The purpose of this blog is to show off John Lofgreen's Alaskan world through his wildlife art and nature photography. It will explain his painting techniques, and report on his latest activities including exotic journeys around the world.
Maribou Storks confidently strut around villages and big cities throughout Uganda. This bird was in the village next to the Toro-semliki Headquarters on the shore of Lake Albert.
This guy was in the tree next to my banda.
This was me after a month of roughing it in the bush.
Another of my target birds for Uganda was Grey-crowned Crane. We saw many of them, and some were quite tame. These birds were just outside the picnic area near our bandas.
A Black-headed Heron stood vigil in a tree over my outdoor shower in Toro-semliki. That is if you can call pouring a bucket of water over your head a shower. I wont even describe the horrors of the pit toilets.
The nature reserves and national parks of Uganda require visitors to hire an armed guard to accompany them on outings into the bush. That is because on the dangerous animals and nefarious people that you might encounter. All of our guards were excellent birders and they were genuinely enthusiastic about helping us find good wildlife.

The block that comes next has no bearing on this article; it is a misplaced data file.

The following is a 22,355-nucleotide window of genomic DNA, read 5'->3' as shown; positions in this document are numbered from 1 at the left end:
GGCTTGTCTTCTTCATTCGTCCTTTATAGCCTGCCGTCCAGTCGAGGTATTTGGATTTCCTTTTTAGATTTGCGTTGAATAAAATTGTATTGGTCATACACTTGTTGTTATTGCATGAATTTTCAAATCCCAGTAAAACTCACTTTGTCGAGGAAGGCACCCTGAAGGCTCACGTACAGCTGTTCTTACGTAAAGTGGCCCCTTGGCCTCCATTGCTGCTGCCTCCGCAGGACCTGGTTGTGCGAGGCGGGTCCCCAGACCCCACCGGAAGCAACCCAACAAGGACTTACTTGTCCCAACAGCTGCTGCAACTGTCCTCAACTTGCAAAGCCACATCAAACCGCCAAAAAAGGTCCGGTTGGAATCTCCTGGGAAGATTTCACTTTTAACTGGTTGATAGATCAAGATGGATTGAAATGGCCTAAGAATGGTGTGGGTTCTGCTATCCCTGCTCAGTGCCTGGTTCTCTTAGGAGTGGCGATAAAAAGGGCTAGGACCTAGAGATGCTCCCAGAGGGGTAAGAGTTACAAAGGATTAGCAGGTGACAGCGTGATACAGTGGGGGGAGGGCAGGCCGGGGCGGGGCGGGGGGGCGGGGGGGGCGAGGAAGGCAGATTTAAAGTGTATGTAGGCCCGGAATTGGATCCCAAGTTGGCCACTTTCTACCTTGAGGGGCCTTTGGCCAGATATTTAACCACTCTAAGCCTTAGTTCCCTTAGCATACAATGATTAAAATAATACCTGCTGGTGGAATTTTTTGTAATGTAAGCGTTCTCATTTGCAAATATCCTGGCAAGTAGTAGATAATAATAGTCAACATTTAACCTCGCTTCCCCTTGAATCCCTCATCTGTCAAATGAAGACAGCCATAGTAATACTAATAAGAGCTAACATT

In the photo above Moses stands beside Gary as they admire some Little Bee-eaters. We often slipped away into the parks without our minders to save a little money. Mostly we got away with it. A guilty pleasure.
This Yellow-billed Kite perched right next to the road and allowed us to take all the photos we could desire.
A Brown Snake Eagle in bad light.
A Red-headed Weaver also in the same bad light.
The Eastern Grey Plantain-eater is very similar to a go-away bird. We saw them all over Uganda. They are vocal and sound very much like Laughing Kookaburas.
We got to watch a pair of Cardinal Woodpeckers excavate a nest hole. The male did almost all of the work.
We never got into the Budongo Forest proper because the guard at the gate would not let us pass through without a guide. We would have had to drive for over an hour out of the way to get a guide and then bring him back at the end of the day. That would have left us in the same predicament of not being able to drive through the forest without a guide. We drove around it instead.
This White-thighed Hornbill was nearby. It has a very limited range within the country.
Another White-thighed Hornbill.
A Crowned Hornbill.
We did get to pass through the periphery of the famous Budongo forest. We saw lots of hornbills, some good cuckoos, and many other birds. We heard Chimpanzees and saw a new primate species, Blue Monkeys. They did not stick around long enough for photos.
The next few posts will be about our last, and best area in Uganda, Murchison Falls National Park.